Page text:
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Klaviyo is an ecommerce marketing automation platform for email and SMS.







Growth Rate (y/y)








As of the end of 2022, Klaviyo hit $580M in annual recurring revenue (ARR), up 55% from $375M at the end of 2021, last valued at $9.5B for a 16x multiple on forward revenue with about 100,000 corporate customers. The company has about 100,000 corporate customers

The company's growth is slowing somewhat from nearly 100% to 55% YoY in 2022, reflecting the same trend as Shopify, one of its key partners. To combat this, Klaviyo has diversified its product range by launching its customer data platform or CDP, venturing into texting (currently 10% of revenue), and improving its email marketing and in-app chat features.

Compare to Braze at $394M NTM revenue, valued at $3B or a 7.7x multiple, or HubSpot, at $2B in NTM revenue, valued at $23.9B or a 11.9x multiple.



Klaviyo launched in 2012 as a vertically integrated analytics and events tracking product with a CRM and marketing automation, with rich user profiles automatically populated via a Javascript snippet (“klaviyo.js”) embedded on the site.

Amid the rise of D2C and subscription-based commerce, Klaviyo played a key role in the ecosystem providing new merchants with distribution and a way to layer MRR into their business—Klaviyo was a major early Shopify app store partner as the platform grew nearly 10x between 2012 and 2015—from $23M to $205M in revenue.

Today, Klaviyo's platform provides email marketing, SMS marketing, in-app push notifications and a CDP to ecommerce businesses, allowing them to effectively engage with their customers and drive sales.

These services are designed to be easy to use and integrate with a wide range of ecommerce platforms and other software tools, reducing the technical barriers for businesses that want to leverage sophisticated marketing techniques.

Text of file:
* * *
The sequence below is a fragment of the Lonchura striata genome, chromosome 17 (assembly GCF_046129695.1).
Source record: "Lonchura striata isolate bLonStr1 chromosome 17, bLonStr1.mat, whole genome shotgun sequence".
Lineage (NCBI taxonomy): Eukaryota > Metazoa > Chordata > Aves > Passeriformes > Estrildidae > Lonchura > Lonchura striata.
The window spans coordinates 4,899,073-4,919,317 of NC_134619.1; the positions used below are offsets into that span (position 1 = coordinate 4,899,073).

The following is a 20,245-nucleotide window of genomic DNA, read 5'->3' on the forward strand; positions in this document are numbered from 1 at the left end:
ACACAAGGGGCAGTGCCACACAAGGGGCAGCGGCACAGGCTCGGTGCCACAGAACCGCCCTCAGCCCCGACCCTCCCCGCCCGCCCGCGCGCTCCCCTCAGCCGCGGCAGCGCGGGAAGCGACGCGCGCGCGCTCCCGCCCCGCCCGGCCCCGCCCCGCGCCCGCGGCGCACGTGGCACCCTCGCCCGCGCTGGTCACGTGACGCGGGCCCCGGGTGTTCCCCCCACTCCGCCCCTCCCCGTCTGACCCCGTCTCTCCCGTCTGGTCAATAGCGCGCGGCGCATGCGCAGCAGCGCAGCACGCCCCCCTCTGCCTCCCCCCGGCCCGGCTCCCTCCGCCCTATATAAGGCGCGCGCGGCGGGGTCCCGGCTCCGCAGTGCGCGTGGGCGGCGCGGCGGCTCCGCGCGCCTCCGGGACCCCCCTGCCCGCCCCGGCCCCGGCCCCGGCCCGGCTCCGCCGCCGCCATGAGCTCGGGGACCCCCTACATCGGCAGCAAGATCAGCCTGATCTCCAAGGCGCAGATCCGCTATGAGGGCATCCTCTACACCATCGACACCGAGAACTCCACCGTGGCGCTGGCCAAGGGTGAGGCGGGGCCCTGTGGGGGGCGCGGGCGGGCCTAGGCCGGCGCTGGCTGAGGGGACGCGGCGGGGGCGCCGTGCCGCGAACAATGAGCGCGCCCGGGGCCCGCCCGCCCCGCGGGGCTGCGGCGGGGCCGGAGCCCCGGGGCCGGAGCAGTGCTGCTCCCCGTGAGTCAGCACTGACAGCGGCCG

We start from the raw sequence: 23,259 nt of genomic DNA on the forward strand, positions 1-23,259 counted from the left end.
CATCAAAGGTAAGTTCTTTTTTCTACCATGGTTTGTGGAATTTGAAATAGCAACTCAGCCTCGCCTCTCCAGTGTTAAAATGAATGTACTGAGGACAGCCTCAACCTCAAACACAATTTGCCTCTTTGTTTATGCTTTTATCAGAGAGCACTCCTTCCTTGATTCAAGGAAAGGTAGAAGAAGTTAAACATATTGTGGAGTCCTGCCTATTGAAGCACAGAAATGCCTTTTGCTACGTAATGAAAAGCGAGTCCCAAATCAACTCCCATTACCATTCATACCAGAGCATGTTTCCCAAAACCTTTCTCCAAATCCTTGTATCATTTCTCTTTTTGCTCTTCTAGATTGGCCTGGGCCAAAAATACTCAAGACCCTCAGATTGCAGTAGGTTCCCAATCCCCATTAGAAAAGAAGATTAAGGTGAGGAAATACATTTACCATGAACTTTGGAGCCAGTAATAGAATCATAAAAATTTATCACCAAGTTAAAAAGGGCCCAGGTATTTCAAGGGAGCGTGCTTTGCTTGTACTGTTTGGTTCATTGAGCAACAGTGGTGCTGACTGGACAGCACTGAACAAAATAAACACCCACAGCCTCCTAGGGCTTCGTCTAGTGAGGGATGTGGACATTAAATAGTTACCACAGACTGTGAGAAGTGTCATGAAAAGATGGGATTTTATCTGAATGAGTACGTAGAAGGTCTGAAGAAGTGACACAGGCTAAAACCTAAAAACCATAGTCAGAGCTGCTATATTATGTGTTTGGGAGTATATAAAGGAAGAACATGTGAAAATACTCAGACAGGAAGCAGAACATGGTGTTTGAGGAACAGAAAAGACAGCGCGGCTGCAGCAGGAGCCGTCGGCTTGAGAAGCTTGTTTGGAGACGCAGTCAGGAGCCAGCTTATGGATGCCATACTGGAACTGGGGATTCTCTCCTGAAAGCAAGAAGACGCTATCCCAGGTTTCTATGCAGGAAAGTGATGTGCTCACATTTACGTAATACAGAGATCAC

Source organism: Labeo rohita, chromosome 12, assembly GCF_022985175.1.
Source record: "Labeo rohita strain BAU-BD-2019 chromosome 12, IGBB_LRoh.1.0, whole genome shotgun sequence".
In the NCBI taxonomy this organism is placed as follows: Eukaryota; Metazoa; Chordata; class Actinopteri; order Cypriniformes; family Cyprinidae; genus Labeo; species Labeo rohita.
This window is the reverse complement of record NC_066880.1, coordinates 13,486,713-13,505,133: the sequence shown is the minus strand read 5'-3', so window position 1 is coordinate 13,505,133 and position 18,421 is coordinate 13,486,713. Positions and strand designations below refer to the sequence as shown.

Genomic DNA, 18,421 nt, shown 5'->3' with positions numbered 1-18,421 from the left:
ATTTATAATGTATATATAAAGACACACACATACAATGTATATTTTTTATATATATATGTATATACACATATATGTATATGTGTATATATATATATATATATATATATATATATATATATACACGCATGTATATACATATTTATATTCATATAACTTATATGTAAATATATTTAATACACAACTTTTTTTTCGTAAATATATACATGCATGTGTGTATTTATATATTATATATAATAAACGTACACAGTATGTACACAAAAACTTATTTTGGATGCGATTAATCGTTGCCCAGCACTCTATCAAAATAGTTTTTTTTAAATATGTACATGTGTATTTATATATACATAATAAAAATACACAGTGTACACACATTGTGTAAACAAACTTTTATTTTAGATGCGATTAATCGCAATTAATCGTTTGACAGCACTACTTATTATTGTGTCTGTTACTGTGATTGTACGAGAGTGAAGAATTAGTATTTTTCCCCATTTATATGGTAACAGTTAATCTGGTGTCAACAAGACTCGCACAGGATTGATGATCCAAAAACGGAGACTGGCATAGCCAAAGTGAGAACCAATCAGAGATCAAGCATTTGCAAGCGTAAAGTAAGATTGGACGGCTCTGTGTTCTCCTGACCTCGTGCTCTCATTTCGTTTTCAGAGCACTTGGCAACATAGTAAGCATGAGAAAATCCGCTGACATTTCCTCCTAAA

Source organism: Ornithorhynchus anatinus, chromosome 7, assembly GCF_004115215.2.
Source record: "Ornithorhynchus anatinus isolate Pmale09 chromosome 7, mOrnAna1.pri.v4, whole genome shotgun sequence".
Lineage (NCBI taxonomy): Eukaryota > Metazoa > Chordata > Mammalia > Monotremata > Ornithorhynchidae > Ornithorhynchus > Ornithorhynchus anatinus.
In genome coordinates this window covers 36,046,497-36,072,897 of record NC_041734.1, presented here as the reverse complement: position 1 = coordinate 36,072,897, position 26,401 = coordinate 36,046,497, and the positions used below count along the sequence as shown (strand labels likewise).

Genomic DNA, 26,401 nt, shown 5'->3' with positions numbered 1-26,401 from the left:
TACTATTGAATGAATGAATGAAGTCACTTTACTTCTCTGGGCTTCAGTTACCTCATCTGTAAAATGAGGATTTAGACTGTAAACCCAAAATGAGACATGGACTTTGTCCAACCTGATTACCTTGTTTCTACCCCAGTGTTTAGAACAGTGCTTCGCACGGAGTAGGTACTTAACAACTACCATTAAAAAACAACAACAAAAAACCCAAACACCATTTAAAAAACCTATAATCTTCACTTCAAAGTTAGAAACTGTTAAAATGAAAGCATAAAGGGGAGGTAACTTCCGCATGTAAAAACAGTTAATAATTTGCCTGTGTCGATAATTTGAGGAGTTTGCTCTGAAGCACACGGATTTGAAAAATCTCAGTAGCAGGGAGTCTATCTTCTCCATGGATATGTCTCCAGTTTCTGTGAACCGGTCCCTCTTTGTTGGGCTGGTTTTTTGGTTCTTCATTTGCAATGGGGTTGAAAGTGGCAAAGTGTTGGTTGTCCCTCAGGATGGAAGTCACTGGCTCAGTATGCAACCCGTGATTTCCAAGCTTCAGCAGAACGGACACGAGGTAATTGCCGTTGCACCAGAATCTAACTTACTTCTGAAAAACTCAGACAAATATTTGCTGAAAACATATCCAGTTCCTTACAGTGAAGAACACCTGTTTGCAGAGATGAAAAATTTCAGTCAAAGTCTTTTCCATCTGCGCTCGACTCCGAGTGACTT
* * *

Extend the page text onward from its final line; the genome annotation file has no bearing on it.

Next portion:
Business Model


Klaviyo operates under a SaaS subscription model, providing a cloud-based platform for businesses to manage their email marketing, SMS marketing, in-app notifications, and more recently, customer data via a customer data platform (“CDP”).

Klaviyo's services are specifically targeted at e-commerce businesses, helping them collect and analyze customer data, automate targeted email and SMS campaigns, and manage customer communication at scale. The platform integrates with a range of e-commerce platforms, such as Shopify, Magento, and WooCommerce, among others.

Klaviyo's primary source of revenue is subscription fees for its platform. The pricing scales with the number of contacts a business has, which makes it suitable for businesses of all sizes - from small startups to large corporations. The more contacts a business has, the more they pay to use Klaviyo's services.

Klaviyo offers a free tier for businesses with up to 250 contacts, which allows businesses to send up to 500 emails. Beyond that, businesses must subscribe to one of Klaviyo's paid plans.




Klaviyo competes directly both with email and customer engagement platforms like Braze, Iterable and HubSpot as well as more standalone email marketing tools like Mailchimp and ConvertKit.